What is SQL Server on Linux?
Organizations that run Linux can consider using SQL Server to host databases. Equally, organizations that run SQL Server can think about moving their servers to the Linux operating system. But why should they make such a change?
As the system administrator for Wide World Importers, you're responsible for the Linux servers that host all their front-end web servers, and the back-end Windows database farm. You want to use your Linux experience to deploy SQL Server on Linux instead. So you'll explore the main advantages of using SQL Server on Linux. Your target is to produce a presentation to deliver to your CTO. You'll explain the benefits of SQL Server on Linux and the implications of installing it on Linux.
Here, you'll learn why you should consider running SQL Server on Linux.
Why use SQL Server on Linux?
Linux is a collection of operating systems, or distributions, that run on the Linux kernel. It's a popular operating system choice, both for on-premises and cloud-based deployments. SQL Server is a popular Relational Database Management System (RDBMS) that has traditionally only run on the Windows operating system. From SQL Server 2017 onwards, Microsoft has supported SQL Server installations on Linux operating systems.
If you want to run SQL Server, remember that you're not limited to the Windows platform. Because Linux is open-source, it can be installed on low-cost commodity hardware, reducing the operating system licensing expense. Linux also has a smaller footprint and lower hardware requirements, which make it faster to spin up Linux-based VMs over Windows-based servers.
SQL Server on Linux supports Ubuntu, Red Hat Enterprise Linux, and SUSE.
Why SQL Server?
If you choose SQL Server on Linux as the data platform of choice for Wide World Importers, you can deploy all of your existing SQL Server databases, which currently run on the Windows platform, onto Linux. You will also be able to run your existing applications using the Linux version of SQL Server, and your organization will be able to reuse their existing DBA and application development skills
There will be a straightforward backup and restore into the new Linux environment. A lower risk approach is to move a non-business-critical database to Linux and compare its features and performance directly with Windows. If proven, you could then create a detailed migration strategy to migrate the entire data estate. Compare this work to the approach required to move to a different database technology and a different operating system.
SQL Server on Linux also has all the benefits of industry-leading performance. It's first for performance in the TPC-E benchmark, and first for performance in the TPC-H 1 TB, 10 TB, and 30-TB benchmarks. The National Institute of Standards and Technology (NIST) has rated SQL Server on Linux the most secure database during the last nine years.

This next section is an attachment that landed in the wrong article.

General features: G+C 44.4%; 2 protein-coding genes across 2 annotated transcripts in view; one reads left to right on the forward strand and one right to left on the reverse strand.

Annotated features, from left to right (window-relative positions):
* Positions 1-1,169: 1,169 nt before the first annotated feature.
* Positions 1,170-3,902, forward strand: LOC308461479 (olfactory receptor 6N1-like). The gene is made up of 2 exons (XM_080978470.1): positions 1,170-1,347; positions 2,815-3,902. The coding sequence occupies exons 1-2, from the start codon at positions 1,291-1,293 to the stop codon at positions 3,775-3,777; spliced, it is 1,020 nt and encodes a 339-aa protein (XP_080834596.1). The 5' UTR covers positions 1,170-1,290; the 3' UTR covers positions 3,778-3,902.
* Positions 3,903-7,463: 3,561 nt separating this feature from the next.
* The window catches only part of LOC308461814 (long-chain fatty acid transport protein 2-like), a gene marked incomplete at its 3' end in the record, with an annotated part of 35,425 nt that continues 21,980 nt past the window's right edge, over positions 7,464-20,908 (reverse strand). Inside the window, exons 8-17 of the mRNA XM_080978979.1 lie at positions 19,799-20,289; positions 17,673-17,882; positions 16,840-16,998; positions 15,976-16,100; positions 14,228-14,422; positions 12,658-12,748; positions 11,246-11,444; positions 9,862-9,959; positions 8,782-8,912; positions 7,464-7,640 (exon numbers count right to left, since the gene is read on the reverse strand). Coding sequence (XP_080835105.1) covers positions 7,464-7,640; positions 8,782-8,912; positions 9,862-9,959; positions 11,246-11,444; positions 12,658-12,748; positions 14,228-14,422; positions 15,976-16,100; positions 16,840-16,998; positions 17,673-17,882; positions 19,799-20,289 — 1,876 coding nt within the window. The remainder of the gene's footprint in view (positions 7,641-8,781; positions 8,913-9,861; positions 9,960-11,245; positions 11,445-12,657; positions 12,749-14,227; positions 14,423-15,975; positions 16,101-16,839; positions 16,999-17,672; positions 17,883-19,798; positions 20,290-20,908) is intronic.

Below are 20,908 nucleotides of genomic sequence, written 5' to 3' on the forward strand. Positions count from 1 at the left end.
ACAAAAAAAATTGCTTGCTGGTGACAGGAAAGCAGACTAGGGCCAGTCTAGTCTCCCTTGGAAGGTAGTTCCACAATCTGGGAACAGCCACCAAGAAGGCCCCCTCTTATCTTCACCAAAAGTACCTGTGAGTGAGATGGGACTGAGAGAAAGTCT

Another good reason to consider using SQL Server is the PolyBase feature. With PolyBase, you can set up external sources of data that provide data to external tables. When you submit queries, you can return data from these external tables in the same way as if it was stored in regular tables within your SQL Server database. The external sources of data can include Hadoop, Azure Blob Storage accounts, Oracle, PostgreSQL, MongoDB and many others. Once you have set up external tables, you can also use them to export or import data from or to SQL Server without having to use an ETL package or a separate import or export tool. You can also use PolyBase to integrate external sources of data with the SQL Server business intelligence tools.
Wide World Importers have databases in Oracle and SAP HANA, as well as those that run on SQL Server. You were considering using Export, Transform, Load (ETL) tools to populate a data warehouse with data from all these sources so that you could write reports against it. If you deploy SQL Server with PolyBase, you could instead consider adding Oracle and SAP HANA as external data sources in SQL Server to integrate the three systems. That way, your reports can submit all their queries to SQL Server but still include data that's stored in Oracle and SAP HANA. In this configuration, SQL Server acts as a data virtualization hub.
SQL Server on both Linux and Windows leverage the SQL Platform Abstraction Layer (SQLPAL) which allows SQL Server to run on all the supported operating systems. This means that developers can write applications using their favorite language (such as .NET, PHP, node.JS, Java, or Python) and expect the application to run the same way anywhere, whether they are using SQL Server running on Windows, Linux, Linux containers, Azure SQL Edge, or Azure SQL Database.
A disadvantage of using VMs is that each one needs all of the resources of the operating system, whether or not the services running require them. A containerized virtualization system avoids this disadvantage by sharing the host operating system while still isolating the individual applications and services. A service running on one container is isolated from a service in another. To the services, they appear as if they're running in separate VMs but instead they're sharing the memory and processors of a single operating system.
SQL Server can be run in Linux containers. If you have to manage large numbers of these containers, you can use an orchestration tool such as Kubernetes or Docker Swarm. You might do this for high availability, or to enable DevOps teams to implement continuous integration or continuous delivery by deploying new code in containers.